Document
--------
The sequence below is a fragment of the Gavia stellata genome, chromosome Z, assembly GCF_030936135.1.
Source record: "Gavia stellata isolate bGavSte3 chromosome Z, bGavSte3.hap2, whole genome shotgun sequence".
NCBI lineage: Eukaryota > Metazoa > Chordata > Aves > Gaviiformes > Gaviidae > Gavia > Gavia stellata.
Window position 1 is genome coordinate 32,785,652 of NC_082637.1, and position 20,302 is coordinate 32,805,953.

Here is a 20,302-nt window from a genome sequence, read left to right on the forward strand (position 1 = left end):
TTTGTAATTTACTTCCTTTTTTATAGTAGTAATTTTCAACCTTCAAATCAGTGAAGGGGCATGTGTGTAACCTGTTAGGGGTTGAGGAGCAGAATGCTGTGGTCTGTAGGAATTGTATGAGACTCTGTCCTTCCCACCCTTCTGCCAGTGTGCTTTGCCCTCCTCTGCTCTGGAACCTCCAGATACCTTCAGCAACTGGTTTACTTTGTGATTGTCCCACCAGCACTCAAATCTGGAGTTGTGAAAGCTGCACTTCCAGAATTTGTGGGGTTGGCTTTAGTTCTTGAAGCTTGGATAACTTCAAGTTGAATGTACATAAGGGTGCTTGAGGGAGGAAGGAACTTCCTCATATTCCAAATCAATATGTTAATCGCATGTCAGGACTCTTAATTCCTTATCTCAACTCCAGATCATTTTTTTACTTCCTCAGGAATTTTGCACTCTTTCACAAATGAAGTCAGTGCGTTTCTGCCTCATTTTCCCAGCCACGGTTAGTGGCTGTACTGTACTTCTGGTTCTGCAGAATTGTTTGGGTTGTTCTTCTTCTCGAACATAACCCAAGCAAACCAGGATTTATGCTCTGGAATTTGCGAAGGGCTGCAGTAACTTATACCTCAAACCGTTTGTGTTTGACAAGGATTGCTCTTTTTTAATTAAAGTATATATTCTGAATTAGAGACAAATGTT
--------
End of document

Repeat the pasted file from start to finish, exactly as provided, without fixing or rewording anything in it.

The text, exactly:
The sequence below is a fragment of the Gavia stellata genome, chromosome Z, assembly GCF_030936135.1.
Source record: "Gavia stellata isolate bGavSte3 chromosome Z, bGavSte3.hap2, whole genome shotgun sequence".
NCBI lineage: Eukaryota > Metazoa > Chordata > Aves > Gaviiformes > Gaviidae > Gavia > Gavia stellata.
Window position 1 is genome coordinate 32,785,652 of NC_082637.1, and position 20,302 is coordinate 32,805,953.

Here is a 20,302-nt window from a genome sequence, read left to right on the forward strand (position 1 = left end):
TTTGTAATTTACTTCCTTTTTTATAGTAGTAATTTTCAACCTTCAAATCAGTGAAGGGGCATGTGTGTAACCTGTTAGGGGTTGAGGAGCAGAATGCTGTGGTCTGTAGGAATTGTATGAGACTCTGTCCTTCCCACCCTTCTGCCAGTGTGCTTTGCCCTCCTCTGCTCTGGAACCTCCAGATACCTTCAGCAACTGGTTTACTTTGTGATTGTCCCACCAGCACTCAAATCTGGAGTTGTGAAAGCTGCACTTCCAGAATTTGTGGGGTTGGCTTTAGTTCTTGAAGCTTGGATAACTTCAAGTTGAATGTACATAAGGGTGCTTGAGGGAGGAAGGAACTTCCTCATATTCCAAATCAATATGTTAATCGCATGTCAGGACTCTTAATTCCTTATCTCAACTCCAGATCATTTTTTTACTTCCTCAGGAATTTTGCACTCTTTCACAAATGAAGTCAGTGCGTTTCTGCCTCATTTTCCCAGCCACGGTTAGTGGCTGTACTGTACTTCTGGTTCTGCAGAATTGTTTGGGTTGTTCTTCTTCTCGAACATAACCCAAGCAAACCAGGATTTATGCTCTGGAATTTGCGAAGGGCTGCAGTAACTTATACCTCAAACCGTTTGTGTTTGACAAGGATTGCTCTTTTTTAATTAAAGTATATATTCTGAATTAGAGACAAATGTT